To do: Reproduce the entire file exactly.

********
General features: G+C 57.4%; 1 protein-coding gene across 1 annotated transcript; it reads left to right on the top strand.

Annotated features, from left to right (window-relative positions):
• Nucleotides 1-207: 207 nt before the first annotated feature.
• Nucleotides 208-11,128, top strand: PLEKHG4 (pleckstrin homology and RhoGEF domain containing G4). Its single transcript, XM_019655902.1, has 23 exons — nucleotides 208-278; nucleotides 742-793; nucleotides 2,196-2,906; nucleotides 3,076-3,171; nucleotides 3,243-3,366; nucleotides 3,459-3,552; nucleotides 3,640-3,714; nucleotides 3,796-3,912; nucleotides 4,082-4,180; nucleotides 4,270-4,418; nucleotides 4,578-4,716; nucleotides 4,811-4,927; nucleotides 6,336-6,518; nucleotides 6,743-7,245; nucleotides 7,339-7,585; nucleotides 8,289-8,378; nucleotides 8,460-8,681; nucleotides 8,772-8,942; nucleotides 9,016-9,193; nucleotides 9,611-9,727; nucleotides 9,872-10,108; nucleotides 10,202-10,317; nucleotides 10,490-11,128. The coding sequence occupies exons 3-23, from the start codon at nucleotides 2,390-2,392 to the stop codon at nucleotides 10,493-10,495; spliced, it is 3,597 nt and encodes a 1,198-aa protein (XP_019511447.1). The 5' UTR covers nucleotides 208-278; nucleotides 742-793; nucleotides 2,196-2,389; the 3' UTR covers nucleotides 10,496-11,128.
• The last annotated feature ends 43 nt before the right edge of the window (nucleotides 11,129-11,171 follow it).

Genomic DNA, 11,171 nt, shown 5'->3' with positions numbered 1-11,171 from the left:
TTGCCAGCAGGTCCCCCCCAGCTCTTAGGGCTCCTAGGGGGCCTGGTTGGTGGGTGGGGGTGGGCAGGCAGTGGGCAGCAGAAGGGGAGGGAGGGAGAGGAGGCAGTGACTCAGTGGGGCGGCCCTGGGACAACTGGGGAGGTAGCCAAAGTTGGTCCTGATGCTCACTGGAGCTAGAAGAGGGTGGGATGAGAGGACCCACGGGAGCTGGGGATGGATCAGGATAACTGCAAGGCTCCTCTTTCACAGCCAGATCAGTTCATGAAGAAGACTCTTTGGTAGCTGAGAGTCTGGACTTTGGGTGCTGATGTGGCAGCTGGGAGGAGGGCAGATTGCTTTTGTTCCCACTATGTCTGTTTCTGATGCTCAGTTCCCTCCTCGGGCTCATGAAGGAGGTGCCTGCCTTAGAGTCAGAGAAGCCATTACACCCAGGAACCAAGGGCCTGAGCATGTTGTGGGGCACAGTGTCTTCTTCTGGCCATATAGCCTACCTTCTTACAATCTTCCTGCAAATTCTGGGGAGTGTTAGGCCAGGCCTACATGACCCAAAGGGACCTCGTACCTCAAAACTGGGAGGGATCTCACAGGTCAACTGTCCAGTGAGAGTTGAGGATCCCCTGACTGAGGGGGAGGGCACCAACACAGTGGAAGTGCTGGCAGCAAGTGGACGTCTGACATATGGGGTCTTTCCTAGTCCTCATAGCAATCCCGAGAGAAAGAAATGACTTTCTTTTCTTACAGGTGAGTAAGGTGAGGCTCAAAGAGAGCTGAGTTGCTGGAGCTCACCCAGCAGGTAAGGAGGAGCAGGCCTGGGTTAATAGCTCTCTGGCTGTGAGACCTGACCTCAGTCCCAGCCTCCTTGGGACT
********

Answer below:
General features: G+C 57.4%; 1 protein-coding gene across 1 annotated transcript; it reads left to right on the top strand.

Annotated features, from left to right (window-relative positions):
• Nucleotides 1-207: 207 nt before the first annotated feature.
• Nucleotides 208-11,128, top strand: PLEKHG4 (pleckstrin homology and RhoGEF domain containing G4). Its single transcript, XM_019655902.1, has 23 exons — nucleotides 208-278; nucleotides 742-793; nucleotides 2,196-2,906; nucleotides 3,076-3,171; nucleotides 3,243-3,366; nucleotides 3,459-3,552; nucleotides 3,640-3,714; nucleotides 3,796-3,912; nucleotides 4,082-4,180; nucleotides 4,270-4,418; nucleotides 4,578-4,716; nucleotides 4,811-4,927; nucleotides 6,336-6,518; nucleotides 6,743-7,245; nucleotides 7,339-7,585; nucleotides 8,289-8,378; nucleotides 8,460-8,681; nucleotides 8,772-8,942; nucleotides 9,016-9,193; nucleotides 9,611-9,727; nucleotides 9,872-10,108; nucleotides 10,202-10,317; nucleotides 10,490-11,128. The coding sequence occupies exons 3-23, from the start codon at nucleotides 2,390-2,392 to the stop codon at nucleotides 10,493-10,495; spliced, it is 3,597 nt and encodes a 1,198-aa protein (XP_019511447.1). The 5' UTR covers nucleotides 208-278; nucleotides 742-793; nucleotides 2,196-2,389; the 3' UTR covers nucleotides 10,496-11,128.
• The last annotated feature ends 43 nt before the right edge of the window (nucleotides 11,129-11,171 follow it).

Genomic DNA, 11,171 nt, shown 5'->3' with positions numbered 1-11,171 from the left:
TTGCCAGCAGGTCCCCCCCAGCTCTTAGGGCTCCTAGGGGGCCTGGTTGGTGGGTGGGGGTGGGCAGGCAGTGGGCAGCAGAAGGGGAGGGAGGGAGAGGAGGCAGTGACTCAGTGGGGCGGCCCTGGGACAACTGGGGAGGTAGCCAAAGTTGGTCCTGATGCTCACTGGAGCTAGAAGAGGGTGGGATGAGAGGACCCACGGGAGCTGGGGATGGATCAGGATAACTGCAAGGCTCCTCTTTCACAGCCAGATCAGTTCATGAAGAAGACTCTTTGGTAGCTGAGAGTCTGGACTTTGGGTGCTGATGTGGCAGCTGGGAGGAGGGCAGATTGCTTTTGTTCCCACTATGTCTGTTTCTGATGCTCAGTTCCCTCCTCGGGCTCATGAAGGAGGTGCCTGCCTTAGAGTCAGAGAAGCCATTACACCCAGGAACCAAGGGCCTGAGCATGTTGTGGGGCACAGTGTCTTCTTCTGGCCATATAGCCTACCTTCTTACAATCTTCCTGCAAATTCTGGGGAGTGTTAGGCCAGGCCTACATGACCCAAAGGGACCTCGTACCTCAAAACTGGGAGGGATCTCACAGGTCAACTGTCCAGTGAGAGTTGAGGATCCCCTGACTGAGGGGGAGGGCACCAACACAGTGGAAGTGCTGGCAGCAAGTGGACGTCTGACATATGGGGTCTTTCCTAGTCCTCATAGCAATCCCGAGAGAAAGAAATGACTTTCTTTTCTTACAGGTGAGTAAGGTGAGGCTCAAAGAGAGCTGAGTTGCTGGAGCTCACCCAGCAGGTAAGGAGGAGCAGGCCTGGGTTAATAGCTCTCTGGCTGTGAGACCTGACCTCAGTCCCAGCCTCCTTGGGACT